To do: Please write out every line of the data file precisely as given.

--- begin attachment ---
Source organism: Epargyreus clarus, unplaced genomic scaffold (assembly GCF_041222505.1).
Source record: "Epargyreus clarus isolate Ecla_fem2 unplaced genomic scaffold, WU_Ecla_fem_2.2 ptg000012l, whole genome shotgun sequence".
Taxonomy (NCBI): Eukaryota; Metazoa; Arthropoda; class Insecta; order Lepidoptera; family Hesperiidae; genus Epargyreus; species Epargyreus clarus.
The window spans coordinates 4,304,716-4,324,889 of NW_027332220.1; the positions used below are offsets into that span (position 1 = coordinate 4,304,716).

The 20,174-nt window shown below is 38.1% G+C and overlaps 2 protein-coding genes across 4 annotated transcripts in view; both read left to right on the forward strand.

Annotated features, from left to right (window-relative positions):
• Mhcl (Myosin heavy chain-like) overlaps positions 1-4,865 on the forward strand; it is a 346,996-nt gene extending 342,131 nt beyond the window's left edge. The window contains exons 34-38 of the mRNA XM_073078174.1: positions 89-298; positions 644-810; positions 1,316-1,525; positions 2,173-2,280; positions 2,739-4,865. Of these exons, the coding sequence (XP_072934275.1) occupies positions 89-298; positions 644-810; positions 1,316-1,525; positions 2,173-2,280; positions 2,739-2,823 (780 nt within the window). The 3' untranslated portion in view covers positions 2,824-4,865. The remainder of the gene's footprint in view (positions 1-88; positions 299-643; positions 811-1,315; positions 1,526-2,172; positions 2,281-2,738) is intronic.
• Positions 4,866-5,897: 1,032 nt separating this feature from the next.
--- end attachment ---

Source organism: Epargyreus clarus, unplaced genomic scaffold (assembly GCF_041222505.1).
Source record: "Epargyreus clarus isolate Ecla_fem2 unplaced genomic scaffold, WU_Ecla_fem_2.2 ptg000012l, whole genome shotgun sequence".
Taxonomy (NCBI): Eukaryota; Metazoa; Arthropoda; class Insecta; order Lepidoptera; family Hesperiidae; genus Epargyreus; species Epargyreus clarus.
The window spans coordinates 4,304,716-4,324,889 of NW_027332220.1; the positions used below are offsets into that span (position 1 = coordinate 4,304,716).

The 20,174-nt window shown below is 38.1% G+C and overlaps 2 protein-coding genes across 4 annotated transcripts in view; both read left to right on the forward strand.

Annotated features, from left to right (window-relative positions):
• Mhcl (Myosin heavy chain-like) overlaps positions 1-4,865 on the forward strand; it is a 346,996-nt gene extending 342,131 nt beyond the window's left edge. The window contains exons 34-38 of the mRNA XM_073078174.1: positions 89-298; positions 644-810; positions 1,316-1,525; positions 2,173-2,280; positions 2,739-4,865. Of these exons, the coding sequence (XP_072934275.1) occupies positions 89-298; positions 644-810; positions 1,316-1,525; positions 2,173-2,280; positions 2,739-2,823 (780 nt within the window). The 3' untranslated portion in view covers positions 2,824-4,865. The remainder of the gene's footprint in view (positions 1-88; positions 299-643; positions 811-1,315; positions 1,526-2,172; positions 2,281-2,738) is intronic.
• Positions 4,866-5,897: 1,032 nt separating this feature from the next.